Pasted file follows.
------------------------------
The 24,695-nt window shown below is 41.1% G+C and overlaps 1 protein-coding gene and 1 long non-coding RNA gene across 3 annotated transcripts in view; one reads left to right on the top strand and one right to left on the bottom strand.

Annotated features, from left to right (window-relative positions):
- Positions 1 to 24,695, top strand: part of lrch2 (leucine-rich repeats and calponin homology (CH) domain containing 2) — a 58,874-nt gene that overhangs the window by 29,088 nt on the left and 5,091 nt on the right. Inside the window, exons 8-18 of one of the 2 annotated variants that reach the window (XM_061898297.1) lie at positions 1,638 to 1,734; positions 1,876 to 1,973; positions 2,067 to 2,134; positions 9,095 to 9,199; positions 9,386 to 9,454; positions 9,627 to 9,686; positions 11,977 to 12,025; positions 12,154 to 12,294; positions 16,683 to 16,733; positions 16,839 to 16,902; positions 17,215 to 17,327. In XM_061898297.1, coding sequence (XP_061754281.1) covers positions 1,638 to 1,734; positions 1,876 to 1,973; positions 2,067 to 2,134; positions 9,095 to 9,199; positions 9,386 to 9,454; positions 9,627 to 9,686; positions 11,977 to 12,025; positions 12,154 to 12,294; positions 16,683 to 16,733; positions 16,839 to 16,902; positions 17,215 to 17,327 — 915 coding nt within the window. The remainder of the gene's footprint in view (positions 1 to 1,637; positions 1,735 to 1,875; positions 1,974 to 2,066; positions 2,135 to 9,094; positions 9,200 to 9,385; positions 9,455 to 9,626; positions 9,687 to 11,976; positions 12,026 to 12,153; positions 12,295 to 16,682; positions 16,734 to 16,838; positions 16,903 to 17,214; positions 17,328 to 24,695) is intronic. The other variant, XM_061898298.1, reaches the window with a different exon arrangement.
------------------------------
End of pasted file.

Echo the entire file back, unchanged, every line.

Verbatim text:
The 24,695-nt window shown below is 41.1% G+C and overlaps 1 protein-coding gene and 1 long non-coding RNA gene across 3 annotated transcripts in view; one reads left to right on the top strand and one right to left on the bottom strand.

Annotated features, from left to right (window-relative positions):
- Positions 1 to 24,695, top strand: part of lrch2 (leucine-rich repeats and calponin homology (CH) domain containing 2) — a 58,874-nt gene that overhangs the window by 29,088 nt on the left and 5,091 nt on the right. Inside the window, exons 8-18 of one of the 2 annotated variants that reach the window (XM_061898297.1) lie at positions 1,638 to 1,734; positions 1,876 to 1,973; positions 2,067 to 2,134; positions 9,095 to 9,199; positions 9,386 to 9,454; positions 9,627 to 9,686; positions 11,977 to 12,025; positions 12,154 to 12,294; positions 16,683 to 16,733; positions 16,839 to 16,902; positions 17,215 to 17,327. In XM_061898297.1, coding sequence (XP_061754281.1) covers positions 1,638 to 1,734; positions 1,876 to 1,973; positions 2,067 to 2,134; positions 9,095 to 9,199; positions 9,386 to 9,454; positions 9,627 to 9,686; positions 11,977 to 12,025; positions 12,154 to 12,294; positions 16,683 to 16,733; positions 16,839 to 16,902; positions 17,215 to 17,327 — 915 coding nt within the window. The remainder of the gene's footprint in view (positions 1 to 1,637; positions 1,735 to 1,875; positions 1,974 to 2,066; positions 2,135 to 9,094; positions 9,200 to 9,385; positions 9,455 to 9,626; positions 9,687 to 11,976; positions 12,026 to 12,153; positions 12,295 to 16,682; positions 16,734 to 16,838; positions 16,903 to 17,214; positions 17,328 to 24,695) is intronic. The other variant, XM_061898298.1, reaches the window with a different exon arrangement.